Oaks are the trees of the dies irae;
when the ground shatters they,
spread through the land, will watch
with old, wooden faces
that remain unmoved:

too many gales have been
frozen in their tough branching crowns;
they are no longer disturbed
by growth, that age-old turmoil,
and their stillness shows not a glimmer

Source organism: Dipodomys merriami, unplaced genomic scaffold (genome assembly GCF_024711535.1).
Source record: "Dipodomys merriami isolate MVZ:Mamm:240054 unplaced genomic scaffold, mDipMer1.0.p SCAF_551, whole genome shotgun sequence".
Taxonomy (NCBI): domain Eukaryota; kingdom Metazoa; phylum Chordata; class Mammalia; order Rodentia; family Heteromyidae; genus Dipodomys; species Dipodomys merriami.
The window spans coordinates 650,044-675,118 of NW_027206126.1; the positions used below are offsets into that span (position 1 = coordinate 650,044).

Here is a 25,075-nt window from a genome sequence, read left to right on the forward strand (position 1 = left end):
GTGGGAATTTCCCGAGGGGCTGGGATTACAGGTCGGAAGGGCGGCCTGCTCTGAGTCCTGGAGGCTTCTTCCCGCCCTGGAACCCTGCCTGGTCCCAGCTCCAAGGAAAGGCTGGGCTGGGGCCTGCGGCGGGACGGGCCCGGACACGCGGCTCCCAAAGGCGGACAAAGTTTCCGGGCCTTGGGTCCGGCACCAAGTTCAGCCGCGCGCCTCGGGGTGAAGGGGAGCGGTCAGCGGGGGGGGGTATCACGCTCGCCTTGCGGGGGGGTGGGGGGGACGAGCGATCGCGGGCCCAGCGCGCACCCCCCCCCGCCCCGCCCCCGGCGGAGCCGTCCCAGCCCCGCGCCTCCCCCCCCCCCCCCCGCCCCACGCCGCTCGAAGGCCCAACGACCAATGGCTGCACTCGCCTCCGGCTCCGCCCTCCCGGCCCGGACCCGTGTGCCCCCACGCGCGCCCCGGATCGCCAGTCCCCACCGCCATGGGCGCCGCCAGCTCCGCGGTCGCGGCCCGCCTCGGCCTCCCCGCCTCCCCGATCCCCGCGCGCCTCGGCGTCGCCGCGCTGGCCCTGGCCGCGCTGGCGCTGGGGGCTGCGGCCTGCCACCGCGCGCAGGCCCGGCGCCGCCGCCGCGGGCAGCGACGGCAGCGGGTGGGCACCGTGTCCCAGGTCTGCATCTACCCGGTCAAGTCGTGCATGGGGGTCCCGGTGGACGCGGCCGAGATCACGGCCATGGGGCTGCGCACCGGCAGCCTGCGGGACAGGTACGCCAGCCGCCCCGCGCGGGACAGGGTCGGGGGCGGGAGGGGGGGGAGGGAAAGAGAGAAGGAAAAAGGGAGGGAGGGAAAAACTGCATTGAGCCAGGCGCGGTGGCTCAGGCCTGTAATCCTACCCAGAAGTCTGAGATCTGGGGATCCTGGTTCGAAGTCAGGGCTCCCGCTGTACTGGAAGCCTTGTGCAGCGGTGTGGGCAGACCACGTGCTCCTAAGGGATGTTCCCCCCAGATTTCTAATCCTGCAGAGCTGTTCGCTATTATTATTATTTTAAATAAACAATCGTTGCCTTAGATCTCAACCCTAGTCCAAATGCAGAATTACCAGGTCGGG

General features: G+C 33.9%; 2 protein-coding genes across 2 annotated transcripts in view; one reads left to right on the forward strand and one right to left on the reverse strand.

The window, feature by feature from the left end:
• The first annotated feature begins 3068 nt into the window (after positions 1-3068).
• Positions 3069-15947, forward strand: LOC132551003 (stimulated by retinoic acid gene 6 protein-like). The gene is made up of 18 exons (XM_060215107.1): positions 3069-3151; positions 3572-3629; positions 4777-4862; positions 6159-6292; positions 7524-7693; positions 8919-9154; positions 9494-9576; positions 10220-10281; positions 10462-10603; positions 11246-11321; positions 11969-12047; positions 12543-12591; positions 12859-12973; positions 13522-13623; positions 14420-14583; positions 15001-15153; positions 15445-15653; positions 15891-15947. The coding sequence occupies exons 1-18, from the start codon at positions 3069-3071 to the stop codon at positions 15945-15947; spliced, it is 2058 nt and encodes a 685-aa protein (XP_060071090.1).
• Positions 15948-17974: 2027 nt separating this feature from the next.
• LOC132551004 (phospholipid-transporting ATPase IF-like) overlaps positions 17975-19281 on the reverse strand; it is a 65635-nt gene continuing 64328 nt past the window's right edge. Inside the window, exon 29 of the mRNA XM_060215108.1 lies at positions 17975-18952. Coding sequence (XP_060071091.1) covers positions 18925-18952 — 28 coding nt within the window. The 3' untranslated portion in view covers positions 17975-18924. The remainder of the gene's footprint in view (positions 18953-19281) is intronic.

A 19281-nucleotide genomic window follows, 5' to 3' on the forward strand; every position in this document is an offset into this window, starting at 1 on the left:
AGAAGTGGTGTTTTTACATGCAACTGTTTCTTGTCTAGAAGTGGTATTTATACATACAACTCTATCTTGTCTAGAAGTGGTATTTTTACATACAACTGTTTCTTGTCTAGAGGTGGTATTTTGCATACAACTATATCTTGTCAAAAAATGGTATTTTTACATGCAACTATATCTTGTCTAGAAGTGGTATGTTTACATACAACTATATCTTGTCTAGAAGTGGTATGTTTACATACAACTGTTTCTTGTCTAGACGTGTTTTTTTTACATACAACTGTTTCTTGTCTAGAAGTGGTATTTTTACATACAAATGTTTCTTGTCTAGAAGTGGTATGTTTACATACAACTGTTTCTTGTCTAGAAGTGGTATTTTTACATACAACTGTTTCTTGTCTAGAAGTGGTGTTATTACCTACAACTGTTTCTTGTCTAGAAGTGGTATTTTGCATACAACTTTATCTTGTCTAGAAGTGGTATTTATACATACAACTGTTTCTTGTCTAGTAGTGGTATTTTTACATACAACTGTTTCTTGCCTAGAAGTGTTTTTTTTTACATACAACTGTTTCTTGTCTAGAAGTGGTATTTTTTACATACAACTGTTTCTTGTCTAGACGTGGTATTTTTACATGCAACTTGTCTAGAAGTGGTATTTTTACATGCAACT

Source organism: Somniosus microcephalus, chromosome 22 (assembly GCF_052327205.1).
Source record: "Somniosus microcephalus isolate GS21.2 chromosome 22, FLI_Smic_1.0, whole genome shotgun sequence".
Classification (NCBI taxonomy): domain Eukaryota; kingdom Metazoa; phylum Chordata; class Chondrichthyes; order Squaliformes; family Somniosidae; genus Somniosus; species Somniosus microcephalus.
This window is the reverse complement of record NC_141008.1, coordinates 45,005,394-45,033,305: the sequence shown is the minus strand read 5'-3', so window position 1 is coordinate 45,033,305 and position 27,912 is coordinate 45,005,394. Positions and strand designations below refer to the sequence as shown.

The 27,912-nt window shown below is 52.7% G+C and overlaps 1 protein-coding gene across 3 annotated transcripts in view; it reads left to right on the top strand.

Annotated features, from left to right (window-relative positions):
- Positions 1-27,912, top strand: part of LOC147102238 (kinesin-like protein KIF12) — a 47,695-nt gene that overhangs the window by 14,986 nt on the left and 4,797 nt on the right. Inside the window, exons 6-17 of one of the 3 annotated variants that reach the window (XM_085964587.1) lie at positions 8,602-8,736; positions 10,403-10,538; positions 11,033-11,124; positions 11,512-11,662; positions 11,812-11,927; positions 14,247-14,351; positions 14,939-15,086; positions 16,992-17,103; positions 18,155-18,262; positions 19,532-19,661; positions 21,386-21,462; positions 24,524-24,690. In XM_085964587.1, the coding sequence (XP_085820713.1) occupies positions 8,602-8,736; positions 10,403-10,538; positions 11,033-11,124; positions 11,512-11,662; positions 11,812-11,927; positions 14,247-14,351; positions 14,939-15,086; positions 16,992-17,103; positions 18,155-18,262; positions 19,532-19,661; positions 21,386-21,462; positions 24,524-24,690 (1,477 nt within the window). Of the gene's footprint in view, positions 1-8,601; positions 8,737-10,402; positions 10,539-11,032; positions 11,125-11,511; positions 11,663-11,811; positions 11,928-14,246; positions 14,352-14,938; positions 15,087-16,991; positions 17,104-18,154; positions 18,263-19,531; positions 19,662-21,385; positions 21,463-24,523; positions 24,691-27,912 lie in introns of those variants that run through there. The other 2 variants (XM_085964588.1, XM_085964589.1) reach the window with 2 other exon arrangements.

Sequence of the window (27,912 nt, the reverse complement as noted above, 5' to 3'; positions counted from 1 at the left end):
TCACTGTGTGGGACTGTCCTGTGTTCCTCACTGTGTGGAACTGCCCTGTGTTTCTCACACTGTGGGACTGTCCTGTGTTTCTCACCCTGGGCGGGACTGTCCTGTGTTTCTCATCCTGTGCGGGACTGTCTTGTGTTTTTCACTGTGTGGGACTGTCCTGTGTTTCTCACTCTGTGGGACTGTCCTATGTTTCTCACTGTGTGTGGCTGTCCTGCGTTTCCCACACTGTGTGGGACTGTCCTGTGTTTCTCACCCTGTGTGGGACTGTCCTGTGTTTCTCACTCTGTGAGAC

of contempt, of compassion
for the old land,
only patience.

And when the souls of the saved then fly
like glittering noble gases
to their maker; and the damned, afire
with diarrhoea, plunge down
past cold, iron-hard roots
deeper into the earth:

they have seen it before,
they have heard it before,
they don’t get involved.

From Cameo (1993)
By Peter Ghyssaert
Translated by Tanis Guest

First published in The Low Countries, 1999